Britain had the chance to secure a soft Brexit, retaining access to the single market, while escaping freedom of movement, Nick Clegg has revealed.
Speaking at a How to: Academy event this week which No Majesty attended, the former Deputy Prime Minister claimed that a compromise was being worked on in 2016 by top EU officials, in preparation for an approach by Theresa May, after the decision was made by Britain to leave the EU.
The compromise would have allowed freedom of movement to be curtailed in the case of European migrants entering the UK, a key issue in the leave campaign’s wish list and something that had been viewed as impossible without a ‘hard Brexit’.
According to Mr Clegg, officials in Berlin were working hard on the compromise in the belief that such a concession would enable the UK to take the so-called ‘Norway option’, where a country remains in the single market through membership of EFTA but is not an EU member state. They were baffled when no approach came from the British government. Instead, negotiations were entered into with the mindset that Britain would not just leave the EU, but do it in the most economically disruptive way possible.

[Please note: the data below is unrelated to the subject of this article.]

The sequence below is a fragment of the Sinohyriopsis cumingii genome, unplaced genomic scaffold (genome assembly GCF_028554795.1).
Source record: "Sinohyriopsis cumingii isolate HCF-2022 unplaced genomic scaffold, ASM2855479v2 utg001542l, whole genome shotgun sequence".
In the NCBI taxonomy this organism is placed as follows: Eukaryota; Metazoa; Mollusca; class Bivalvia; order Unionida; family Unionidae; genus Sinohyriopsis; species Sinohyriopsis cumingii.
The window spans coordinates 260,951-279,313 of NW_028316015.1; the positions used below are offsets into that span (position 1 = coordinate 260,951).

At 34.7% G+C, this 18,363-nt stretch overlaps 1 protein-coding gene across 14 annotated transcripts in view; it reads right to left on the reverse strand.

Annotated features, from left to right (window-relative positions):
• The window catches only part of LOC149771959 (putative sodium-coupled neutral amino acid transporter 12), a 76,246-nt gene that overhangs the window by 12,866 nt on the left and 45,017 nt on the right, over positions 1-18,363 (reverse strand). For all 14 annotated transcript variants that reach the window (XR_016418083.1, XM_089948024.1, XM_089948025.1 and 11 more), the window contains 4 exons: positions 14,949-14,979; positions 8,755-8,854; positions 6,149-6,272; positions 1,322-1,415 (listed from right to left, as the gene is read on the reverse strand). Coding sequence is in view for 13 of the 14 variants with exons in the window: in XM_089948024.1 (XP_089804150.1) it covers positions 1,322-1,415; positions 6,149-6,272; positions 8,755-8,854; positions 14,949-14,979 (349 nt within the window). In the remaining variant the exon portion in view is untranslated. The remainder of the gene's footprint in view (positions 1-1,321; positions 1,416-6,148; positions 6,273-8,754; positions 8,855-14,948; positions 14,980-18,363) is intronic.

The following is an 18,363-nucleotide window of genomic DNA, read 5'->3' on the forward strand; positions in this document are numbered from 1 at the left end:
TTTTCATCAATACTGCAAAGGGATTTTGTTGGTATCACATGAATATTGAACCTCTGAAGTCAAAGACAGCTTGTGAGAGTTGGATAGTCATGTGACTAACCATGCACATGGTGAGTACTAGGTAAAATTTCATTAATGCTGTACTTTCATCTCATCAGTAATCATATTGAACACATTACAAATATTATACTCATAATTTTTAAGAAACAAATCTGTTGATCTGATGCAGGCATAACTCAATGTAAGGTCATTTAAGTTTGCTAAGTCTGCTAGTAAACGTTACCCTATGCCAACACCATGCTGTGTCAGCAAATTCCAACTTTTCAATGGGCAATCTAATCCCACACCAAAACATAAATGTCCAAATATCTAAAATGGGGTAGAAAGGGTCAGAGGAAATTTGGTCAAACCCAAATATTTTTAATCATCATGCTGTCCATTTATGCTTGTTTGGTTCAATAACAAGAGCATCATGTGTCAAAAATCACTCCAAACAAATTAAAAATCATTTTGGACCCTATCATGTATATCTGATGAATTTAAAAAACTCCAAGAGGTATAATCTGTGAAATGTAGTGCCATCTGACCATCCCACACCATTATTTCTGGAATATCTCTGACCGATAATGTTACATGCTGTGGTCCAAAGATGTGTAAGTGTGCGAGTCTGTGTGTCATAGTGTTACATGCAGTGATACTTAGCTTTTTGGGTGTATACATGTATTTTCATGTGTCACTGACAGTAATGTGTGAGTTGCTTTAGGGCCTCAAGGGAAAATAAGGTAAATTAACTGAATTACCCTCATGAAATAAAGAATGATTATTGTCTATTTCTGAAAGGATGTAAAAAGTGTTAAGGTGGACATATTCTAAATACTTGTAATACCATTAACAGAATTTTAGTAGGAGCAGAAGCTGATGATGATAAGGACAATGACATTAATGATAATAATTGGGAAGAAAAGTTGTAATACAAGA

The former Deputy PM said that he had spoken to “a top Brussels official dealing with Brexit”. This source told Mr Clegg that he or she had been “working with top officials in Berlin to produce a new package of changes to freedom of movement as a concession to Theresa May.” Mr Clegg reported the source as saying “We expected that she would privately reach out to us to find some way to improve upon the package of reforms negotiated by David Cameron”. Clegg added: “no one reached out to Angela Merkel or to Hollande or anyone.”
Freedom of movement is central to the heart of Brexit for many voters who feel that, for Brexit to mean Brexit, Britain has to ‘take back control’ of its borders. Despite being somewhat unclear in recent months, Theresa May’s strategy during negotiations has always stuck close to this key emotional area, implying that a ‘hard Brexit’ is the only way to preserve such freedoms.
If Mr Clegg’s sources are right, the UK’s trajectory towards the most extreme of possible exits from the EU was not inevitable, but rather wholly preventable and unexpected from the point of view of the EU’s leaders.
Nick Clegg’s argument is that the government’s actions in interpreting the narrow result of the referendum as a mandate to jump ship from the EU rather than pursuing a more moderate path were misguided. “I think it is one of the many misjudgments that have occurred. It is just another one of the twists and turns of the sorry saga where British leadership was absent and we desperately needed people to act with imagination and ingenuity, in those immediate weeks and months after the referendum” he commented.
The negotiations continue. Nick Clegg’s book, How to Stop Brexit, is out now.